New York – The UN Security Council on Friday urged a holdout rebel group in Mali to initial a peace deal and said it was ready to slap sanctions on those who resume hostilities.
The 15-member council said the March 1 peace accord was a “historic opportunity” for peace in Mali following the Islamist takeover in the north in 2012 that brought the country to the brink of collapse.
A council statement urged the main Tuareg rebel alliance, known as the Co-ordination, to initial the deal.
On Thursday, Malian Foreign Minister Abdoulaye Diop urged the council to put pressure on the Co-ordination to accept the accord and warned that a collapse of the peace effort would have “enormous risks” for Mali and the region.
Algeria has scheduled a ceremony on April 15 during which the Co-ordination’s representatives are expected to initial the accord, with a formal signing to follow soon after.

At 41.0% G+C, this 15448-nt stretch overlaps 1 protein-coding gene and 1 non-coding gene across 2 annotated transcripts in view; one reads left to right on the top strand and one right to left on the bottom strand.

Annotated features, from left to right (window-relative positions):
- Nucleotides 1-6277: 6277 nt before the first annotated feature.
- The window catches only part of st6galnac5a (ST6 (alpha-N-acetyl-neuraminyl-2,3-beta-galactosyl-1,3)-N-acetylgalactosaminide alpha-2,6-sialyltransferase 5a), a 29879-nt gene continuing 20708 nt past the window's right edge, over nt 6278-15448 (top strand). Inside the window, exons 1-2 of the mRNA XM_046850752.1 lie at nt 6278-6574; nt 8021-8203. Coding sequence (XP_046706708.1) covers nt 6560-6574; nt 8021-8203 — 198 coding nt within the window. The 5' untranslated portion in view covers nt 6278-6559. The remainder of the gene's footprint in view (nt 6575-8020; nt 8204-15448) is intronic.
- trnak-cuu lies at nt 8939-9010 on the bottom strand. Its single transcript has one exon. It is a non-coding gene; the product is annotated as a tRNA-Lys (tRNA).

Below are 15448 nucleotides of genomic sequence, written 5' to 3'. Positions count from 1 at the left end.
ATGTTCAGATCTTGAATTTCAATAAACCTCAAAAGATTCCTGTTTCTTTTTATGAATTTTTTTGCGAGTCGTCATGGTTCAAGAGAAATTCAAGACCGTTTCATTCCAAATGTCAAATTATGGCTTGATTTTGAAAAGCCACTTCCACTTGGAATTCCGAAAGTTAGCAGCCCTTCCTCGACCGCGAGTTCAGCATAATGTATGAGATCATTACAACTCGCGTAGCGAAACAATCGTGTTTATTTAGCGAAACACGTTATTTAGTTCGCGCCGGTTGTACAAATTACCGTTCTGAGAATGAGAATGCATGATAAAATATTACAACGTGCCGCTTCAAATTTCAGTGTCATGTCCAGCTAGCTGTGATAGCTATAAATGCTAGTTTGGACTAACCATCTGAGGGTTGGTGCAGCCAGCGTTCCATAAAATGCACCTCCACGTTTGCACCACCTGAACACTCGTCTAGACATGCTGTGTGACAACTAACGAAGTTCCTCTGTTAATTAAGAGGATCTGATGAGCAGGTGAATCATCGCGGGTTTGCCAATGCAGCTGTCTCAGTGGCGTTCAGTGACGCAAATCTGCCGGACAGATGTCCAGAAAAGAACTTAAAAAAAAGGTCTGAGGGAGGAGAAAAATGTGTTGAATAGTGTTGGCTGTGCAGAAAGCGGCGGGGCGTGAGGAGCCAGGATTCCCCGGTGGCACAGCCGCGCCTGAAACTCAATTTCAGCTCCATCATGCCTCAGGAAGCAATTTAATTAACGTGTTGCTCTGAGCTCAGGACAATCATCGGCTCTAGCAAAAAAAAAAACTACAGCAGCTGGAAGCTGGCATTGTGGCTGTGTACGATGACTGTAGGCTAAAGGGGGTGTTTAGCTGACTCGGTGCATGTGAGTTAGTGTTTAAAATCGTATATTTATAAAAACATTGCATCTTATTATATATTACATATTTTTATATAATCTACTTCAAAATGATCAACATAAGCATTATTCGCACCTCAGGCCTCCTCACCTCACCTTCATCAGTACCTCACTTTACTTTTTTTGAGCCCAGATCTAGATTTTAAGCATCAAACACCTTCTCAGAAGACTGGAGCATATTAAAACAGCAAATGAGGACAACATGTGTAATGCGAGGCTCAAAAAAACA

The council said it was ready to “consider appropriate measures, including targeted sanctions, against those who resume hostilities and violate the ceasefire.”
The accord negotiated under UN auspices provides for greater regional autonomy for the north in line with long-standing demands by Tuaregs and other groups.
Islamist militants seized control of northern Mali for more than nine months until a French-led military intervention in 2013 partly drove them from the region.
The council expressed concern over the security situation in Mali, where a UN peace force has suffered heavy losses during attacks by Islamist groups in the north.
At least 35 peacekeepers have been killed in action since the UN’s Minusma force was deployed in July 2013, and 137 wounded in attacks.
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